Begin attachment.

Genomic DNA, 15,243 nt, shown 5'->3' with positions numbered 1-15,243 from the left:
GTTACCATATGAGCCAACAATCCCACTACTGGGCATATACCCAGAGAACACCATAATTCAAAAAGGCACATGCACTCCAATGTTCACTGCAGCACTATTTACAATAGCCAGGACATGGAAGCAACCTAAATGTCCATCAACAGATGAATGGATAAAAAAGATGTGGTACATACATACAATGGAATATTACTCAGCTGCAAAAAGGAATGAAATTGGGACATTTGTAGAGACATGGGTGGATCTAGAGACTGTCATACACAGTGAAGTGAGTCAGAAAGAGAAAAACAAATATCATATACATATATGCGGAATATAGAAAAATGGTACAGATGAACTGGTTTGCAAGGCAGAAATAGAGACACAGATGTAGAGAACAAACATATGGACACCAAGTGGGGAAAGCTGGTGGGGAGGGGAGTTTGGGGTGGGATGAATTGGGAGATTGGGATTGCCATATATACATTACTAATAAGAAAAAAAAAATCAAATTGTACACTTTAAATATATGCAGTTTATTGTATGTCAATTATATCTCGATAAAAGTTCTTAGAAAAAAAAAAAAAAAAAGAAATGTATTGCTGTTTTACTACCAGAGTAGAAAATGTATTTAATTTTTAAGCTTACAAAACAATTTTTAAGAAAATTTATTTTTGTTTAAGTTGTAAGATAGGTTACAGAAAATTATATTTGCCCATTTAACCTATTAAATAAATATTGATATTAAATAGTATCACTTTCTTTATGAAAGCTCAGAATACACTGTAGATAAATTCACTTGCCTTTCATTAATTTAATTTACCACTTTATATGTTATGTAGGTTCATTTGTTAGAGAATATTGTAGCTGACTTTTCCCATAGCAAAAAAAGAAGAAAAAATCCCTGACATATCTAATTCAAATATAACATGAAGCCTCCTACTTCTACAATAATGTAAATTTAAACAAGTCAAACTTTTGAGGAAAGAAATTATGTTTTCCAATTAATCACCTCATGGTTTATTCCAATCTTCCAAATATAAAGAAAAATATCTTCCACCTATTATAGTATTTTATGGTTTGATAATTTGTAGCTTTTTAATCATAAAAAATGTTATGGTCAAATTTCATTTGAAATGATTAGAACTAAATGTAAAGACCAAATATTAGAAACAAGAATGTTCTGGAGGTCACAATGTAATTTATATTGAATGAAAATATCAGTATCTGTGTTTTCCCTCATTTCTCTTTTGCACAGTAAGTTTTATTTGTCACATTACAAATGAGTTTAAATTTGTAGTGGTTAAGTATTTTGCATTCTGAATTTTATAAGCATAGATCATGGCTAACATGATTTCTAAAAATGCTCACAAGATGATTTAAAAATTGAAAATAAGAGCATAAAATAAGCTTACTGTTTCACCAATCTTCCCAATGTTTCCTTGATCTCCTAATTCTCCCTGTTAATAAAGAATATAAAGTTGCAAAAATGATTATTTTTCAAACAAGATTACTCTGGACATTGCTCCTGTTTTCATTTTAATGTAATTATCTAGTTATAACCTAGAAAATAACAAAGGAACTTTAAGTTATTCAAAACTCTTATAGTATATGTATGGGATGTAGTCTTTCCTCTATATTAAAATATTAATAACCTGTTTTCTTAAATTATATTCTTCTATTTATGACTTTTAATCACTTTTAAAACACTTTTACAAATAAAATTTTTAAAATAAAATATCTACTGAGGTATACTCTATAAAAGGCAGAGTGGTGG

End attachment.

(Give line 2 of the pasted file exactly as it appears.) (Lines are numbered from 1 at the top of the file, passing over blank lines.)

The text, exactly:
GTTACCATATGAGCCAACAATCCCACTACTGGGCATATACCCAGAGAACACCATAATTCAAAAAGGCACATGCACTCCAATGTTCACTGCAGCACTATTTACAATAGCCAGGACATGGAAGCAACCTAAATGTCCATCAACAGATGAATGGATAAAAAAGATGTGGTACATACATACAATGGAATATTACTCAGCTGCAAAAAGGAATGAAATTGGGACATTTGTAGAGACATGGGTGGATCTAGAGACTGTCATACACAGTGAAGTGAGTCAGAAAGAGAAAAACAAATATCATATACATATATGCGGAATATAGAAAAATGGTACAGATGAACTGGTTTGCAAGGCAGAAATAGAGACACAGATGTAGAGAACAAACATATGGACACCAAGTGGGGAAAGCTGGTGGGGAGGGGAGTTTGGGGTGGGATGAATTGGGAGATTGGGATTGCCATATATACATTACTAATAAGAAAAAAAAAATCAAATTGTACACTTTAAATATATGCAGTTTATTGTATGTCAATTATATCTCGATAAAAGTTCTTAGAAAAAAAAAAAAAAAAAGAAATGTATTGCTGTTTTACTACCAGAGTAGAAAATGTATTTAATTTTTAAGCTTACAAAACAATTTTTAAGAAAATTTATTTTTGTTTAAGTTGTAAGATAGGTTACAGAAAATTATATTTGCCCATTTAACCTATTAAATAAATATTGATATTAAATAGTATCACTTTCTTTATGAAAGCTCAGAATACACTGTAGATAAATTCACTTGCCTTTCATTAATTTAATTTACCACTTTATATGTTATGTAGGTTCATTTGTTAGAGAATATTGTAGCTGACTTTTCCCATAGCAAAAAAAGAAGAAAAAATCCCTGACATATCTAATTCAAATATAACATGAAGCCTCCTACTTCTACAATAATGTAAATTTAAACAAGTCAAACTTTTGAGGAAAGAAATTATGTTTTCCAATTAATCACCTCATGGTTTATTCCAATCTTCCAAATATAAAGAAAAATATCTTCCACCTATTATAGTATTTTATGGTTTGATAATTTGTAGCTTTTTAATCATAAAAAATGTTATGGTCAAATTTCATTTGAAATGATTAGAACTAAATGTAAAGACCAAATATTAGAAACAAGAATGTTCTGGAGGTCACAATGTAATTTATATTGAATGAAAATATCAGTATCTGTGTTTTCCCTCATTTCTCTTTTGCACAGTAAGTTTTATTTGTCACATTACAAATGAGTTTAAATTTGTAGTGGTTAAGTATTTTGCATTCTGAATTTTATAAGCATAGATCATGGCTAACATGATTTCTAAAAATGCTCACAAGATGATTTAAAAATTGAAAATAAGAGCATAAAATAAGCTTACTGTTTCACCAATCTTCCCAATGTTTCCTTGATCTCCTAATTCTCCCTGTTAATAAAGAATATAAAGTTGCAAAAATGATTATTTTTCAAACAAGATTACTCTGGACATTGCTCCTGTTTTCATTTTAATGTAATTATCTAGTTATAACCTAGAAAATAACAAAGGAACTTTAAGTTATTCAAAACTCTTATAGTATATGTATGGGATGTAGTCTTTCCTCTATATTAAAATATTAATAACCTGTTTTCTTAAATTATATTCTTCTATTTATGACTTTTAATCACTTTTAAAACACTTTTACAAATAAAATTTTTAAAATAAAATATCTACTGAGGTATACTCTATAAAAGGCAGAGTGGTGG